The Canon EOS 80D DSLR camera ($1,199 USD for body) is here, and it’s an undeniable winner.
I’ve been shooting with Canon’s successor to the acclaimed 70D since its release earlier this year. For fans of the EOS series, it’s everything you’d expect: easy to use, rugged design, beautiful images featuring that much loved Canon color science, and plenty of EF lens choices to suit just about any shooting occasion or event.
And, the coup de grâce: that auto-focus magic. Canon’s Dual-Pixel AF system truly is remarkable. If you’re shooting video — like I do here for Stark Insider — you can think of it as your own personal, expert focus puller. Tracking moving subjects are a snap. To target a focus point you simply touch the LCD screen, and near instantly the camera responds with perfect focus. Amazing stuff.
Here’s some examples of videos I’ve shot using Canon DSLR over the years including the 60D, 70D, and 80D:
Canon C100 Mark II, EOS 80D
Canon EOS 70D
Carmen Re-imagined @ San Francisco Opera
Canon C100 Mark II
This is Stark Insider
Canon EOS 70D, 60D
If you’ve just bought a Canon EOS 80D or are planning to get one here’s 5 quick tips for setting the camera up for video shooting, and getting the most out of it once you’re in the field.
Note: most of these tips also apply to the 70D and even earlier models like the 60D as well.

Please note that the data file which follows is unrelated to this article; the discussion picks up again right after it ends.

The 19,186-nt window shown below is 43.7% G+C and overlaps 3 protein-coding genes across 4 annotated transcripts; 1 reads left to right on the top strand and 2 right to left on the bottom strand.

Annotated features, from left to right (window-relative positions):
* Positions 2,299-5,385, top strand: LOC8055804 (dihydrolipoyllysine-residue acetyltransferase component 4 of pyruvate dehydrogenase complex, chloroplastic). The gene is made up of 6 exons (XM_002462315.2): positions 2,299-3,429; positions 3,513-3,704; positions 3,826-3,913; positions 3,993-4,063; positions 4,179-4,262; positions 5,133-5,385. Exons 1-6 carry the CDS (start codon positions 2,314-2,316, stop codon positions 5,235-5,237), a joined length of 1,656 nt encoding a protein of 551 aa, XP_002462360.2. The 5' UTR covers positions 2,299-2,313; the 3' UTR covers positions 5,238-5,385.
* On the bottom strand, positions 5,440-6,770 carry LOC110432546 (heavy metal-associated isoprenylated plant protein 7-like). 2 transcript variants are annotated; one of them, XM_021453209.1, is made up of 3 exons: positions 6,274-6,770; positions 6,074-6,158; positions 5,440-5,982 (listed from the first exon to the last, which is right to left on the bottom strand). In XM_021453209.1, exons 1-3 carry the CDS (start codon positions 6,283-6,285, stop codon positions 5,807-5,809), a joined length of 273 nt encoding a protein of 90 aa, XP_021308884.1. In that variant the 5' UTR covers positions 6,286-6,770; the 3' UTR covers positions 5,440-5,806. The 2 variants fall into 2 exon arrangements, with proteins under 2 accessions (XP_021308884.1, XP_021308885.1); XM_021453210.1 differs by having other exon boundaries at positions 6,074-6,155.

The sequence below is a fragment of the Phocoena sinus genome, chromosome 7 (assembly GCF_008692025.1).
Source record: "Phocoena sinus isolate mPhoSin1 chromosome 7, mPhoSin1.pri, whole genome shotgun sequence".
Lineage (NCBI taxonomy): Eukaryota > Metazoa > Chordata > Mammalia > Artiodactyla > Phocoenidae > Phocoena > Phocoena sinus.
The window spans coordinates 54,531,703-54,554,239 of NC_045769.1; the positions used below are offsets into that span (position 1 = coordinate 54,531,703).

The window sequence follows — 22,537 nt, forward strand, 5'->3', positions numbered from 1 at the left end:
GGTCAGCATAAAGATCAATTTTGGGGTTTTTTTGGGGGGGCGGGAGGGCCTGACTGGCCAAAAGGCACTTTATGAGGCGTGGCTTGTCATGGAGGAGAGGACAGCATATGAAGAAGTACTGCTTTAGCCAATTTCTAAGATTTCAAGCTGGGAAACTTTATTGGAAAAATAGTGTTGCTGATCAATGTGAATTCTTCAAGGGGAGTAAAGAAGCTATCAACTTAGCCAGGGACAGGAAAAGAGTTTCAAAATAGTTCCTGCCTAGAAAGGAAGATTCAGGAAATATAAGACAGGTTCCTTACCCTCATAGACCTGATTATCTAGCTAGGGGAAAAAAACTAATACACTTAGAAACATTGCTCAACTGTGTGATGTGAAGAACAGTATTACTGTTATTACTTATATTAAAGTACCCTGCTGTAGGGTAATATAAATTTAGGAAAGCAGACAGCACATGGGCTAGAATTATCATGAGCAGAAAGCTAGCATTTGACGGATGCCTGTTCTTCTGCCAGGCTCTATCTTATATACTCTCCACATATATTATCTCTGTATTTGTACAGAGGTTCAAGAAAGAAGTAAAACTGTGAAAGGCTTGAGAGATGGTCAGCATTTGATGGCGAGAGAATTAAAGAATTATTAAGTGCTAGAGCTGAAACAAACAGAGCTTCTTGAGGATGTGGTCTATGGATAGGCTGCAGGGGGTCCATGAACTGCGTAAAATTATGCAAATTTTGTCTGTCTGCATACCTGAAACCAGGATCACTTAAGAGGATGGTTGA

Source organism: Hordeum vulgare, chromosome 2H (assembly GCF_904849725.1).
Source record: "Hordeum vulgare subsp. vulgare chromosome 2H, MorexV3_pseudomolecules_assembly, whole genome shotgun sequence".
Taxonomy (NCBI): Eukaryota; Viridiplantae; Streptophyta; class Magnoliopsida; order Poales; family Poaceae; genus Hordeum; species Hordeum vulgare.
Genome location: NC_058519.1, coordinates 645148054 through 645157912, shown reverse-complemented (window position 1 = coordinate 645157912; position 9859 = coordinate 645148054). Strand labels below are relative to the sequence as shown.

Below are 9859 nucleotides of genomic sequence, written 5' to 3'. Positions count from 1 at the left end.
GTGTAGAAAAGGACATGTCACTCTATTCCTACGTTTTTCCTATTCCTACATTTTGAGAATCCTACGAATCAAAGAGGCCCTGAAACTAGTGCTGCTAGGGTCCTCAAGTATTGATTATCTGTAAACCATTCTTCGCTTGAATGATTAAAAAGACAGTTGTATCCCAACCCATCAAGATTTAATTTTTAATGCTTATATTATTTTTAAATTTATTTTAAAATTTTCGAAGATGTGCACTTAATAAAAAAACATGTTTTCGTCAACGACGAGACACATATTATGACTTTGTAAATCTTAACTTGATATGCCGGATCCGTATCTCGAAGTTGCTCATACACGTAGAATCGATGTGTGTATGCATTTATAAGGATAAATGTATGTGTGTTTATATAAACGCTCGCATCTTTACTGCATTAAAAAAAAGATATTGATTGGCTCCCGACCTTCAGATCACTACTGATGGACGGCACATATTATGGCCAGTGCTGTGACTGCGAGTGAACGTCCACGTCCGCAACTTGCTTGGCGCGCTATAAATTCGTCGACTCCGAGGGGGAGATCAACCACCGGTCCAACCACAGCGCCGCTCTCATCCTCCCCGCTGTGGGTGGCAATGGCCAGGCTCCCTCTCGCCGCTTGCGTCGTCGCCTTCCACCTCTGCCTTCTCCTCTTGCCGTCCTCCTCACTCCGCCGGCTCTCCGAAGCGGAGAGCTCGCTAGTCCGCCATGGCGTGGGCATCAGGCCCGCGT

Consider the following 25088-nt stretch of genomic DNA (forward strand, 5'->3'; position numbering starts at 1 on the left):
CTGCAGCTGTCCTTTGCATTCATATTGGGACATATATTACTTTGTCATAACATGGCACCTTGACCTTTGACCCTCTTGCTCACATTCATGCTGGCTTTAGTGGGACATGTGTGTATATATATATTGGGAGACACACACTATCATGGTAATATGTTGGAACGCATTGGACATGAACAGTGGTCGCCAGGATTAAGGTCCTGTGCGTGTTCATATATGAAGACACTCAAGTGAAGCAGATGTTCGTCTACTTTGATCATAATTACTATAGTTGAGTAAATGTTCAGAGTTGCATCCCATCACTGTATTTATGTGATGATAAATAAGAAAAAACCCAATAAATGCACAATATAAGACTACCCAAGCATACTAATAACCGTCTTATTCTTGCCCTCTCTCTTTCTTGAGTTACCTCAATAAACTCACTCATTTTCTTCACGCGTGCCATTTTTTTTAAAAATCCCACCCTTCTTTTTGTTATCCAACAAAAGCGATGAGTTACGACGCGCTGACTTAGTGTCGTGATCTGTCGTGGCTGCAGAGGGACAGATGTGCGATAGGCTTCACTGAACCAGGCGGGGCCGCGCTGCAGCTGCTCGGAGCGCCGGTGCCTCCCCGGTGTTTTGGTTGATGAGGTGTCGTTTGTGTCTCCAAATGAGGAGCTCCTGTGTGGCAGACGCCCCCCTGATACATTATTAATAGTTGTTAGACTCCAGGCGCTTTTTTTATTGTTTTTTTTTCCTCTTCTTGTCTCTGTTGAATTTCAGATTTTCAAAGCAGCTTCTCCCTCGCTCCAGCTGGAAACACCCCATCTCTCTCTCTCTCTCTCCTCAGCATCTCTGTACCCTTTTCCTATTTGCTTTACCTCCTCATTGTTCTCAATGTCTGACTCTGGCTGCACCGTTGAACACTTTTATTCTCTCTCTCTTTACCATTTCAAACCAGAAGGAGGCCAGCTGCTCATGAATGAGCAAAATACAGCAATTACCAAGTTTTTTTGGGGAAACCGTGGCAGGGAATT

Canon EOS 80D DSLR: 5 Tips for Shooting Video
1. Go Manual
For the most part, you’ll want to set everything to manual when shooting video with the 80D. Yes, auto can be convenient, but if you leave settings in auto, your image could change unexpectedly while recording, and that can result in unusable footage.
So, go manual:
- Set mode to “M” (manual) using dial at left top
- Set white balance to a manual temperature or choose a preset best suited for indoor (3200) or outdoor (5500) shooting (again, if you leave it to AWB the color temperature of your shots will vary)
- Set ISO to a manual setting (I recommend from 100 – 1600) depending on your available light — use the bar at the bottom of the display to guage exposure and have bar sit in middle (at 0)
2. Shutter Speed 1/50
I shoot video on the 80D at 23.98 fps — that’s the same rate used by most filmmakers. A general rule for shutter speed is to set it to approximately double your frame rate. In this case that would be 23.98 x 2 = about 48. So 1/48. But, the 80D (like models before it) works in multiples of 10s when it comes to shutter speed, so: